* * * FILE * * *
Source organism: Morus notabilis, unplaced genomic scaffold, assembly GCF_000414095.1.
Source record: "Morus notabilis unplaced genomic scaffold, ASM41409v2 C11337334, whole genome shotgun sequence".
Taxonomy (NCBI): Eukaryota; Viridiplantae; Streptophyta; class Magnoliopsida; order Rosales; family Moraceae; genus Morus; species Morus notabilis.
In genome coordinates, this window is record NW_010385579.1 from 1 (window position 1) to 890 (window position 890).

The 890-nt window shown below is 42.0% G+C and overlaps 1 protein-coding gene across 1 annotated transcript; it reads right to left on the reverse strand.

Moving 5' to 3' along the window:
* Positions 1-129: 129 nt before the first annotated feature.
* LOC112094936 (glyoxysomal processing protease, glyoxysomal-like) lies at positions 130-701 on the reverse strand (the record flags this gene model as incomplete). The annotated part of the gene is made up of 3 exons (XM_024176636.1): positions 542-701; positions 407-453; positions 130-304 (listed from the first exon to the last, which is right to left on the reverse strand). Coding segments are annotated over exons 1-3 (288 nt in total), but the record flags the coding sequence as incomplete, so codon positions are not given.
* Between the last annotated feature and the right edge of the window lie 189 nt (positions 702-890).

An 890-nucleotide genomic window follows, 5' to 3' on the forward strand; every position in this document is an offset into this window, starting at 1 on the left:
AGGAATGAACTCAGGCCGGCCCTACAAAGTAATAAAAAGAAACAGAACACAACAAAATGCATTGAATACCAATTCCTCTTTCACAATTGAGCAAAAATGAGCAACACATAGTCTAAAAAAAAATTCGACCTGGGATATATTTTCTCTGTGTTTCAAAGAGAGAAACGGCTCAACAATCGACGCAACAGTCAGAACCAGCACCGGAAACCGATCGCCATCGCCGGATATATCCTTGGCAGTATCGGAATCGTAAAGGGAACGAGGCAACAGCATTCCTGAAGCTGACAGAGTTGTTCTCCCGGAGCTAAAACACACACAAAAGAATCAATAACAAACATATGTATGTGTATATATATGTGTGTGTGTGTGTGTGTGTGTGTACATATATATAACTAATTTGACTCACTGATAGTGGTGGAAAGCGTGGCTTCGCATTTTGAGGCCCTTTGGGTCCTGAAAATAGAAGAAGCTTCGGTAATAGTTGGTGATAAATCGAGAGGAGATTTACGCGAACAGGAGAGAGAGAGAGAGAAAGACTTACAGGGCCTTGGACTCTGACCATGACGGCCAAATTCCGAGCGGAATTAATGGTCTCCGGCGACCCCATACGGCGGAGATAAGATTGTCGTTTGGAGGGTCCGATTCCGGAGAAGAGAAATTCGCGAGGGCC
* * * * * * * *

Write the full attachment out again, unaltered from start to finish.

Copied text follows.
Source organism: Morus notabilis, unplaced genomic scaffold, assembly GCF_000414095.1.
Source record: "Morus notabilis unplaced genomic scaffold, ASM41409v2 C11337334, whole genome shotgun sequence".
Taxonomy (NCBI): Eukaryota; Viridiplantae; Streptophyta; class Magnoliopsida; order Rosales; family Moraceae; genus Morus; species Morus notabilis.
In genome coordinates, this window is record NW_010385579.1 from 1 (window position 1) to 890 (window position 890).

The 890-nt window shown below is 42.0% G+C and overlaps 1 protein-coding gene across 1 annotated transcript; it reads right to left on the reverse strand.

Moving 5' to 3' along the window:
* Positions 1-129: 129 nt before the first annotated feature.
* LOC112094936 (glyoxysomal processing protease, glyoxysomal-like) lies at positions 130-701 on the reverse strand (the record flags this gene model as incomplete). The annotated part of the gene is made up of 3 exons (XM_024176636.1): positions 542-701; positions 407-453; positions 130-304 (listed from the first exon to the last, which is right to left on the reverse strand). Coding segments are annotated over exons 1-3 (288 nt in total), but the record flags the coding sequence as incomplete, so codon positions are not given.
* Between the last annotated feature and the right edge of the window lie 189 nt (positions 702-890).

An 890-nucleotide genomic window follows, 5' to 3' on the forward strand; every position in this document is an offset into this window, starting at 1 on the left:
AGGAATGAACTCAGGCCGGCCCTACAAAGTAATAAAAAGAAACAGAACACAACAAAATGCATTGAATACCAATTCCTCTTTCACAATTGAGCAAAAATGAGCAACACATAGTCTAAAAAAAAATTCGACCTGGGATATATTTTCTCTGTGTTTCAAAGAGAGAAACGGCTCAACAATCGACGCAACAGTCAGAACCAGCACCGGAAACCGATCGCCATCGCCGGATATATCCTTGGCAGTATCGGAATCGTAAAGGGAACGAGGCAACAGCATTCCTGAAGCTGACAGAGTTGTTCTCCCGGAGCTAAAACACACACAAAAGAATCAATAACAAACATATGTATGTGTATATATATGTGTGTGTGTGTGTGTGTGTGTGTACATATATATAACTAATTTGACTCACTGATAGTGGTGGAAAGCGTGGCTTCGCATTTTGAGGCCCTTTGGGTCCTGAAAATAGAAGAAGCTTCGGTAATAGTTGGTGATAAATCGAGAGGAGATTTACGCGAACAGGAGAGAGAGAGAGAGAAAGACTTACAGGGCCTTGGACTCTGACCATGACGGCCAAATTCCGAGCGGAATTAATGGTCTCCGGCGACCCCATACGGCGGAGATAAGATTGTCGTTTGGAGGGTCCGATTCCGGAGAAGAGAAATTCGCGAGGGCC